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Chase Anderson’s dud in Phillies’ 12-2 loss to Rockies renews questions about back of rotation

Anderson gave up six runs in the Rockies' seven-run fourth inning.

Philadelphia Phillies starting pitcher Chase Anderson works the Colorado Rockies in the first inning of a baseball game Sunday, April 25, 2021, in Denver. (AP Photo/David Zalubowski)
Philadelphia Phillies starting pitcher Chase Anderson works the Colorado Rockies in the first inning of a baseball game Sunday, April 25, 2021, in Denver. (AP Photo/David Zalubowski)Read moreDavid Zalubowski / AP

Chase Anderson was long gone from Sunday’s game, having recorded only 11 outs, when two potential back-of-the-rotation options for the Phillies materialized on the mound in Colorado.

One, Spencer Howard, was already wearing red and gray.

The other: Rockies starter Jon Gray.

Let’s get back to that momentarily. For now, after Anderson got KO’d in the fourth inning of a 12-2 shellacking by the Rockies, after the Phillies slipped back below .500 at 10-11, the pertinent number is this: In games not started by Aaron Nola, Zack Wheeler, and Zach Eflin, the Phillies have a 2-6 record.

“It is frustrating because I signed here because I wanted to win,” said Anderson, who has worked only 16 2/3 innings in four starts. “I know I can pitch at this level and continue to for a long time. It just comes down to execution and making pitches and trying to get deeper in ballgames.”

Anderson did neither against the Rockies because of two cardinal mistakes in the fateful fourth inning. With two out and the Phillies leading by one run, he walked the No. 8 hitter (Dom Nunez) on a curveball in the dirt, then left a cutter up to the pitcher (Gray) for a game-tying RBI single.

The inning unraveled from there. Anderson allowed another RBI single and a walk to load the bases. He was lifted for David Hale, who promptly hung a breaking ball that Trevor Story launched for a grand slam to open a 7-2 Rockies lead and leave Anderson with at least one regret.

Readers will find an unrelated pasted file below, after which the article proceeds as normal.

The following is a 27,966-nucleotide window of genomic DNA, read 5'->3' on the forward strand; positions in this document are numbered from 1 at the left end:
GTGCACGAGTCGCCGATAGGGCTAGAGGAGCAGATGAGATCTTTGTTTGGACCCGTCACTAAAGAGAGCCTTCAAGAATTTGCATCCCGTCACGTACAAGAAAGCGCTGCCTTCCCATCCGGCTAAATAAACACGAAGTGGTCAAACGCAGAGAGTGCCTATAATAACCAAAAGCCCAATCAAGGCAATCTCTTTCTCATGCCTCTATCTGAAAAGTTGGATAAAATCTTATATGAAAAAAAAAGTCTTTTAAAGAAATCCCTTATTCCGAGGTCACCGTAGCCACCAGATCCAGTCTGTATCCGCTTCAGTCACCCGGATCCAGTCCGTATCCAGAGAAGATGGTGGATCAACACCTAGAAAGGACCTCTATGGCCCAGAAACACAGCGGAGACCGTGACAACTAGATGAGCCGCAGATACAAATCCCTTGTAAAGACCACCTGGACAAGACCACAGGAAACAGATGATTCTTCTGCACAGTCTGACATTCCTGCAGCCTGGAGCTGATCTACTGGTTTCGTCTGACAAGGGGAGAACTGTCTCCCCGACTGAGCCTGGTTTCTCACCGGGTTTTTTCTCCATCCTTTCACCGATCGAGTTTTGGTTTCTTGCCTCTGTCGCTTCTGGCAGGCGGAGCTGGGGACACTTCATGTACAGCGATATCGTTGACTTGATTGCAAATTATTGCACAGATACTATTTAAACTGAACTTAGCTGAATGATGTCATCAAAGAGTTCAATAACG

“I get out of there with one [run] with getting the pitcher out,” Anderson said. “That’s probably the one that hurts the most. The walk, I don’t really mind right there, just knowing the pitcher’s on deck.”

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Success for the Phillies is predicated on two basic things: quality starts in 60% of their games from Nola, Wheeler, and Eflin, and their best players on a top-heavy roster being the best players on the field most of the time.

They won Saturday night behind Nola and two homers from Rhys Hoskins. And Bryce Harper supplied a 2-0 lead Sunday with homers in his first two at-bats against Gray and a strong throw to cut down C.J. Cron at the plate in the second inning.

But the plan comes apart when Anderson and fellow back-of-the-rotation starters Matt Moore and Vince Velasquez don’t at least keep the Phillies close. In eight starts among them, they have combined for a 7.39 ERA and logged a total of 31 2/3 innings, a bullpen-draining average of less than four innings per start. That isn’t sustainable.

“We need more out of them,” Girardi said. “And I think they’re more than capable of giving us more.”

Said Harper: “You want them to give you the best chance to win each day that they go out there, any of our pitching. Our offense definitely hasn’t been there for a couple days now. Us as an offense, we need to be better, but also starting pitching and defense wins ballgames. We just need to be better all around as a team.”

Internally, the Phillies lack options to replace struggling starters. Unless, of course, they unleash Howard.

The Phillies want their top pitching prospect to work meaningful innings this year. But after a shoulder problem curtailed his workload in back-to-back seasons, they don’t know how many he will be able to provide or whether they will come in the bullpen or the rotation.

Some quick math: If Howard entered the rotation now and gave the Phillies four innings per start for 28 starts in a piggyback situation with, say, Anderson or Velasquez, he would rack up 112 innings, a relatively reasonable expectation for him this season.

“We have a number in mind, and I don’t think you change that,” manager Joe Girardi said. “I think it’s important that we get him to the number and we do it the right way.”

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Regardless, mopping up for Anderson and Hale probably isn’t the best use of those innings.

“I would’ve used him in a close game. The game just got away from us,” Girardi said. “I’m not going to use [Connor] Brogdon in that situation. I wasn’t going to use [Brandon] Kintzler or [Sam] Coonrod. To get through the game, I thought I had a couple guys that could give me multiple innings, and that’s what I did.”

Gray, meanwhile, had little trouble with the Phillies save Harper. The tall right-hander, a former first-round pick, has a 2.54 ERA in four starts after struggling last season. But the Rockies -- even after taking two of three games from the Phillies -- have the worst record in the National League.

If you’re betting on a pitcher to be dealt before the July 31 trade deadline, Gray is a solid candidate, especially considering he’s making only $6 million and is eligible for free agency at season’s end. As short-term rentals go, he fits the profile.

“He threw a good ballgame,” Girardi said. “It’s interesting: He’s actually pitched better here than on the road, which you don’t usually see. He’s one of those guys that you better get to him early or he’ll settle in, and that’s exactly what he did.”

The Phillies are still waiting for their fourth and fifth starters to settle in. Until then, they have to consider every potential option.